a journal of our edible education


Frostbit Tomato


For some reason (please feel free to explain in the comments section) a forecast predicting temperatures in the mid to upper thirties does not preclude a chance of frost.  In the wee hours of Monday,  morning Jack Frost decided to pay a visit to our garden.  Fortunately, most of our winter crops were unfazed, however, many of our tomatoes and eggplants were traumatized and in some cases obliterated.  What is really strange, though, is how the damage wasn’t across the board.  Like a tornado that wipes out one house and leaves another across the street unfazed,  frost found the plants that just happened to be in the wrong place at the wrong time.  Sometimes just a few feet was the difference between “no damage at all” and “I think that slimy blob used to be a tomato plant.”  Microclimates are real.



The embarrassing part is that the reason our tomato plants were in these pots to begin with was to prevent this very scenario.  The upper grades have been discussing (at length) the “window of opportunity” that gardeners have to grow tomatoes successfully in Central Florida.  They have learned that most tomatoes will not “set” fruit once temperatures consistently are above 85 degrees Fahrenheit.  This wouldn’t be a problem, except that happens pretty early around these parts and as is painfully obvious; we can still get frost in February.  This leaves precious little time to grow a plant that is big enough to produce flowers before it gets too hot.  That’s why we start our tomato seeds in pots, so that we can get them going before Christmas.  We leave them outside when its warm and bring them inside…. when … we ….uhm…have.. a…um, you know……. a frost.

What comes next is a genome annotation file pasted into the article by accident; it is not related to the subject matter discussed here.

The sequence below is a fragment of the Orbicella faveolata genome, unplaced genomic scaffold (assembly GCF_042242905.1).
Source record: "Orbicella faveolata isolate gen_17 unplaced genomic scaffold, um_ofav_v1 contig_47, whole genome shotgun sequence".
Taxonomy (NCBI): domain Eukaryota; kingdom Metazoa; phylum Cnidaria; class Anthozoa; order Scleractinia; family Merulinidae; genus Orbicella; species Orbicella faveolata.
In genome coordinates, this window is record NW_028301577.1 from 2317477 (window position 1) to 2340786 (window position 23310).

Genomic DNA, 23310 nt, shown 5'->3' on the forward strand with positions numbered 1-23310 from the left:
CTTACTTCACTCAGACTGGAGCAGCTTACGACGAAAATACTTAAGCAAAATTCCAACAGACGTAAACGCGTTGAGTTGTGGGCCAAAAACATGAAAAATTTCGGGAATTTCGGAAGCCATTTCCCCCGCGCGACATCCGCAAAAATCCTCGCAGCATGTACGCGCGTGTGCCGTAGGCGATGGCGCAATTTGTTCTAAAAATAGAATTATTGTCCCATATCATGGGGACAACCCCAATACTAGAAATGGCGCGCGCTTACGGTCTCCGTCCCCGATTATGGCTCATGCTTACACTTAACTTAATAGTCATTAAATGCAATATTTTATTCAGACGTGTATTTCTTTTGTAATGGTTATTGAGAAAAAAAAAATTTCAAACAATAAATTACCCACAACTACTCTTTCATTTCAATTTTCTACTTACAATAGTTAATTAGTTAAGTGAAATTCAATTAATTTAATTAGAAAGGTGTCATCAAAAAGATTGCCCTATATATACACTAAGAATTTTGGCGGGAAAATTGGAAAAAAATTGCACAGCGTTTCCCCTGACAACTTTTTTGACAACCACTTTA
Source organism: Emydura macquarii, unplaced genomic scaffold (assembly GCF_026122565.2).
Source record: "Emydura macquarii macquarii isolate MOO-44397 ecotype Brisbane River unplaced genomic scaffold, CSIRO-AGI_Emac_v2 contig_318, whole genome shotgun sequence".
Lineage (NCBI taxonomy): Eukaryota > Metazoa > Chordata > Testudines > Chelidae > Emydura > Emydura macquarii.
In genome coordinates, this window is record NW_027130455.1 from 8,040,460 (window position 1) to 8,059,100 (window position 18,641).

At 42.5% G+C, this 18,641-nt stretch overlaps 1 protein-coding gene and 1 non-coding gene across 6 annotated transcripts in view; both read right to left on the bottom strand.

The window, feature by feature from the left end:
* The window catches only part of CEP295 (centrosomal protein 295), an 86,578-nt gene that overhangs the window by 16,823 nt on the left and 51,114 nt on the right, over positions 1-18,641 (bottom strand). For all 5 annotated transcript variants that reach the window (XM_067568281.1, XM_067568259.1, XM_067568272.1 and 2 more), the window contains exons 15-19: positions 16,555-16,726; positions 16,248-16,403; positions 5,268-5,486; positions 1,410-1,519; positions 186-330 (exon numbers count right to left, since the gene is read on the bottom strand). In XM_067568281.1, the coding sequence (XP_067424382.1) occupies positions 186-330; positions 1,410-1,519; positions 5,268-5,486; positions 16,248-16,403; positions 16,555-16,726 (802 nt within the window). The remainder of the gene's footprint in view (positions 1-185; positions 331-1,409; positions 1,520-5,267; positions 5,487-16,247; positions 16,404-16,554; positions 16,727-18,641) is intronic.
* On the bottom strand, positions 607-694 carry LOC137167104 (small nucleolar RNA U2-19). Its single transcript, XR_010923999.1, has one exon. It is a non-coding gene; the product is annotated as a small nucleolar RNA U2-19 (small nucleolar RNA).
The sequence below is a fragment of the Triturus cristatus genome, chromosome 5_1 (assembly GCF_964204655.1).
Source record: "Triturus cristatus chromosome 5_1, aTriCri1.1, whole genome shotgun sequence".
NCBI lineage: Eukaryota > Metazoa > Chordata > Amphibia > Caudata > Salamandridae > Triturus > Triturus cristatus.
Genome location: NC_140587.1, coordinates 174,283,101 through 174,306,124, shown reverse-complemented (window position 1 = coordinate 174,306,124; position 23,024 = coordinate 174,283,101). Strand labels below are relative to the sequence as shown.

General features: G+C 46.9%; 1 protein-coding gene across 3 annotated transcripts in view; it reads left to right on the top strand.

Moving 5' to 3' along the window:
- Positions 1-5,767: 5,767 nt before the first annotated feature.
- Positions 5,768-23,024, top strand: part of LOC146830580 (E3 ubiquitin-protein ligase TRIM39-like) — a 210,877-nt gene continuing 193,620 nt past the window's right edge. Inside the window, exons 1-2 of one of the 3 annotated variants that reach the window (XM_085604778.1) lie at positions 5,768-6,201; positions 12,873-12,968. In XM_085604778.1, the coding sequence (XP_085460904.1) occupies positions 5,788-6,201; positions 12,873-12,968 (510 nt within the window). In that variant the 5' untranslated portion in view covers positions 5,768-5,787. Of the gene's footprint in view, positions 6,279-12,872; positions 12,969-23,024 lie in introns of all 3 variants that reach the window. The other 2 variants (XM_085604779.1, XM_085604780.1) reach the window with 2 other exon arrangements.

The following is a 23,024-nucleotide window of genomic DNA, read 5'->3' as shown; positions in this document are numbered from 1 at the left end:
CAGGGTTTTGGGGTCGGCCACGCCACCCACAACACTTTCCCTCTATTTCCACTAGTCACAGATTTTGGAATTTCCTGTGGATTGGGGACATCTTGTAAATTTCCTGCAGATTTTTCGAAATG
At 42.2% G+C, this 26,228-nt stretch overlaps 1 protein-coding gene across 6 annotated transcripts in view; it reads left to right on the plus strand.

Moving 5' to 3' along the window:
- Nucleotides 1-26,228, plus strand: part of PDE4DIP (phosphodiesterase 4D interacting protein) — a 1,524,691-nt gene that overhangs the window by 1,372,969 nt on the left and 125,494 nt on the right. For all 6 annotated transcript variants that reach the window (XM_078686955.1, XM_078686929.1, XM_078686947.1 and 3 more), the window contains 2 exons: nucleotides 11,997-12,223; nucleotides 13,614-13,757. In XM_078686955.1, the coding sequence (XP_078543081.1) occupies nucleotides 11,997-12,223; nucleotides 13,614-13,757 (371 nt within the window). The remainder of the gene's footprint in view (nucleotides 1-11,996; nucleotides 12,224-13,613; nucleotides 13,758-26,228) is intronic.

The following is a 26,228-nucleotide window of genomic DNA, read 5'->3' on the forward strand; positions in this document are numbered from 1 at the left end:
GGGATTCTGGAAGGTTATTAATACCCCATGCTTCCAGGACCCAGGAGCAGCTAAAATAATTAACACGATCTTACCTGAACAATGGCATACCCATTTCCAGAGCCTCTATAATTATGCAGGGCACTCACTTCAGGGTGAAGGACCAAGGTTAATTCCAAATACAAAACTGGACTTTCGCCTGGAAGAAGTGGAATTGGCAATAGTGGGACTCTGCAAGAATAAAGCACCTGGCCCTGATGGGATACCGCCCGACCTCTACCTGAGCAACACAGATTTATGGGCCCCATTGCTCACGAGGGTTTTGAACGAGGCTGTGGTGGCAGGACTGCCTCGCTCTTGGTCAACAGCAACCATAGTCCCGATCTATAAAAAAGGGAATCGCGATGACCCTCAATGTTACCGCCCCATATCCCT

Oh well, the reason we are doing this is to learn, right?  At least grace was extended and we still have many survivors.  We’ll be watching the local weather a bit more closely and will eventually put these lucky ones in the ground,  that is after Jack Frost has left town for good.


5 responses

  1. Janice Banks

    So sorry, but like you said, this leads to a great learning opportunity. Here’s to embracing failure and having a greater appreciation for success!!

    February 19, 2013 at 7:32 am

  2. Thanks I plan to garden in Florida and I wondered why I never saw anyone growing tomatoes. In San Diego people grow tomatoes year round it seems.

    February 19, 2013 at 11:21 am

  3. The reason you may have experienced the frost is due to the distance from the forecast station. I live a few miles and a few feet higher in elevation from our local forecast station, so there is a 5-7 degree temperature differnce. Also, if there is cloud cover or wind they can alter the temperature as well. I find it is never overkill to prepare when the tmeperature is under 40 for the potential of frost. usually just setting plants out of the cold air is sufficient protection.

    February 19, 2013 at 11:25 am

    • Thanks for your input Joe. I think I’m going to take up your “under 40” habit. Better safe than sorry.


      February 19, 2013 at 9:43 pm

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